Is it for me?

Collaborative law is suited to couples who have a shared commitment to avoid litigation and wish to find solutions that enable them and their family to move forward in a positive way. It can work particularly well where financial and children’s arrangements are intertwined, as it allows all arrangements to be worked out together. The process allows you to focus on what is important to you and to achieve a creative solution that meets your own family’s individual needs. Collaborative Law is useful in a wide variety of circumstances but may not be appropriate or possible where there is little trust, if you are in the midst of a very acrimonious separation, or where there has been domestic abuse.

Arbitration

What is it?

Arbitration is private judging. It is available for financial disputes but not for children’s arrangements.

Before Arbitration starts, you both sign an agreement that you will abide by the Arbitrator’s decision. You also agree that after the decision (sometimes referred to as an ‘award’) has been made, it will be turned into a court order by consent, making it enforceable in law. Although an arbitrated decision in a family law case has not yet been challenged in court, lawyers expect that arbitrated awards will be upheld by the court except in unusual circumstances.

How does it work?

Family Law Arbitrators have to pass a special exam to be able to take Arbitration cases. They all belong to the Institute of Family Law Arbitrators, which is a professional body with strict rules.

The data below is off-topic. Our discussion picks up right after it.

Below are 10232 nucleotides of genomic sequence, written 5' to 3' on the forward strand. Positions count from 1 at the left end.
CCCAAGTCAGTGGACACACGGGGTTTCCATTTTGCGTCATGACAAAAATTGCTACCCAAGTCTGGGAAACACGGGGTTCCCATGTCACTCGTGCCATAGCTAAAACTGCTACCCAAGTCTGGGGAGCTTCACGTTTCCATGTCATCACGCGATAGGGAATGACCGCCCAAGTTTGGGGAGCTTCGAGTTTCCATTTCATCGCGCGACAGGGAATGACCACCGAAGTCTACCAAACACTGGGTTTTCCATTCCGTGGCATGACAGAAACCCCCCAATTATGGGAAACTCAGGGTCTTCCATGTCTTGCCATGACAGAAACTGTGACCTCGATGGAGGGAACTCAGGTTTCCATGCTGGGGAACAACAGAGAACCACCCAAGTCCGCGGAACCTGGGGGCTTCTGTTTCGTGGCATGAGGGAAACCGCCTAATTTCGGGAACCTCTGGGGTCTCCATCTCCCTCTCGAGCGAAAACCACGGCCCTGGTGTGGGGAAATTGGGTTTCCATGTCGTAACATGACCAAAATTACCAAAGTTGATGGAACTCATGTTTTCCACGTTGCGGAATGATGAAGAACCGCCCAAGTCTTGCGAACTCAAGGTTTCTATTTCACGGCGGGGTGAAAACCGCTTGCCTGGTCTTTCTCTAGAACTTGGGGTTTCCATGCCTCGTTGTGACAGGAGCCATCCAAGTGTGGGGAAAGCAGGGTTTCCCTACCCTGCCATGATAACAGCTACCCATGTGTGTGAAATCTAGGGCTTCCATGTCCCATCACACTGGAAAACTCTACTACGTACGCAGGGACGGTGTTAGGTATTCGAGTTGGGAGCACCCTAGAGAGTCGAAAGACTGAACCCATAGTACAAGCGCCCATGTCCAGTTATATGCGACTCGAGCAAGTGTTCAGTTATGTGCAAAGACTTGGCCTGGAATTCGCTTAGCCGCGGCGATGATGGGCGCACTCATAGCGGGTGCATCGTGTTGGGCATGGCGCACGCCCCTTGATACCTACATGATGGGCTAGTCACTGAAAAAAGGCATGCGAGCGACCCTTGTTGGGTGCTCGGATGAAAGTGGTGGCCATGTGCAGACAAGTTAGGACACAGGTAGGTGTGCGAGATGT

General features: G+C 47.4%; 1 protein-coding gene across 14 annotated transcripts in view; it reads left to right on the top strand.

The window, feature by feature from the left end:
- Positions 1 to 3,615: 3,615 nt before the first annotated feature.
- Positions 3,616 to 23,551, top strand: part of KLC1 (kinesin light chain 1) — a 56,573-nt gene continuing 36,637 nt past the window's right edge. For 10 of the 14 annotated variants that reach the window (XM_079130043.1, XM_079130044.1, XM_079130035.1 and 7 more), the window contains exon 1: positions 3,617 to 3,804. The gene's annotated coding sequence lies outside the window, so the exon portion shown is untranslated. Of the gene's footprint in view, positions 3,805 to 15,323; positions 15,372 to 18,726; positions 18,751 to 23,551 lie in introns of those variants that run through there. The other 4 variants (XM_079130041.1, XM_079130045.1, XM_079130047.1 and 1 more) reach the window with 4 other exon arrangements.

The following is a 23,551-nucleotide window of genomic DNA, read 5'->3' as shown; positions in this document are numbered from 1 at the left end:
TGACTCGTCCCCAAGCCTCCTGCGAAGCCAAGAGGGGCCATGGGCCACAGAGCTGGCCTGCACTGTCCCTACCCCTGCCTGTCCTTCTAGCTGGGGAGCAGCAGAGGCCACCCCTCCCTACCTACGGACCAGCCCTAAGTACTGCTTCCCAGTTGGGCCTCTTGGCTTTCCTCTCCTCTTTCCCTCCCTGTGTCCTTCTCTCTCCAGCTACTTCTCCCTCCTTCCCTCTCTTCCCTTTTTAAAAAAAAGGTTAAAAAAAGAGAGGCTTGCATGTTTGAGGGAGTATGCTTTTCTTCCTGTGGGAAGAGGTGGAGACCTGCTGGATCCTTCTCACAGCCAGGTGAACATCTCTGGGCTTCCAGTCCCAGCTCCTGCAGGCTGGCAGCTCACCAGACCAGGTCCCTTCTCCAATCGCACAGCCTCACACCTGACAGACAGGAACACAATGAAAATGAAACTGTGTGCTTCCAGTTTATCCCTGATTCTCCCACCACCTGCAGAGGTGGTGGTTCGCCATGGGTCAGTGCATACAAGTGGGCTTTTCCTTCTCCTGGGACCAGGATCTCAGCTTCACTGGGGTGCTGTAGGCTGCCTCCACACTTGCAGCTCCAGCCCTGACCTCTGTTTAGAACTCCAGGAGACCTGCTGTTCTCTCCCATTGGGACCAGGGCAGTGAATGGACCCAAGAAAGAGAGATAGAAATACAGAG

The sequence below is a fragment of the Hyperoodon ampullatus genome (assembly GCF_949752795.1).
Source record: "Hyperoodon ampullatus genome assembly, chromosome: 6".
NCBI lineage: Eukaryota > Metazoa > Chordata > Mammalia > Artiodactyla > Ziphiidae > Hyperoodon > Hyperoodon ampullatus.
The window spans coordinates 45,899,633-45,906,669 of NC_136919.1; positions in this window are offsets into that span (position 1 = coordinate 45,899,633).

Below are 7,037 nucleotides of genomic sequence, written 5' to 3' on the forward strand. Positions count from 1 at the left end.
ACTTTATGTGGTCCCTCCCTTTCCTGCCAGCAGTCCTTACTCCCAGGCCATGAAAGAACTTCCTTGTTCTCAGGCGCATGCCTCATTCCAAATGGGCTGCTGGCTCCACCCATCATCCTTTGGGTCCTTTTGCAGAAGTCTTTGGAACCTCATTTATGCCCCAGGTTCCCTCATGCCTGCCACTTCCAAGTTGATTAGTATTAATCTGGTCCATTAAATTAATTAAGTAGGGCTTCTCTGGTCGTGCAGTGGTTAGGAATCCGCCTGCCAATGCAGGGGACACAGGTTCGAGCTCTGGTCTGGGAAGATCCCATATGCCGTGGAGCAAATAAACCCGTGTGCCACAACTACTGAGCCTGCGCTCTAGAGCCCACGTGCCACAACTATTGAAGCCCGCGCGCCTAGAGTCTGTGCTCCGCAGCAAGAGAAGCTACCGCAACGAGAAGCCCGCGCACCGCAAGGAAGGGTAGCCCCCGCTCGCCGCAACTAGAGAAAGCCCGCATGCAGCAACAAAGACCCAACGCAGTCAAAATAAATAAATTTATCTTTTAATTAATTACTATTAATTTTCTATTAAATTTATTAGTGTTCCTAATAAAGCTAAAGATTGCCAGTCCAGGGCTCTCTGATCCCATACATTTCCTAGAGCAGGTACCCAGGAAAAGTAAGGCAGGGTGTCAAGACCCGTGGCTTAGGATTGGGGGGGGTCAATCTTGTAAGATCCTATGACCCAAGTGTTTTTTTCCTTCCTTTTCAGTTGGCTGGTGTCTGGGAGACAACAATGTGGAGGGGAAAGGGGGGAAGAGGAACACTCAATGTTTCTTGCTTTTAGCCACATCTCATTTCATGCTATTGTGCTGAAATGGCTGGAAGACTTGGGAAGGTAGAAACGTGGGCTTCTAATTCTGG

The Arbitration process is tailored specifically for your needs. With the advice of your lawyers, you choose your Arbitrator and the way the process works. This means that sometimes Arbitration will look quite like court proceedings held in private but in other cases it can be completed entirely on paper. Whatever process is considered to be appropriate, the end result is a binding settlement.

If necessary, the Arbitrator can decide what issues the Arbitration is to deal with, determine the timetable of events, deal with what evidence is needed and how it will be presented (oral or paper), and determine whether there is to be any sort of final hearing. Arbitrators can also make interim awards if necessary.

Is it for me?

You can use Arbitration to decide all the financial issues between the two of you on separation, or just a single matter. You avoid the delays of the court system, and both the process and the outcome are completely private and confidential. Arbitration can work well with Mediation or Collaborative Law to determine any remaining issues that can’t be agreed.

If you decide to issue court proceedings

In most cases, before most family proceedings can be issued by way of an application to the court, the courts’ requirements are that you must at least explore the possibility of an alternative method of dispute resolution by attending a Mediation information and assessment meeting (a MIAM). In some cases a MIAM may not be suitable. We will explain whether your circumstances are such that the court would not expect you to attend a MIAM.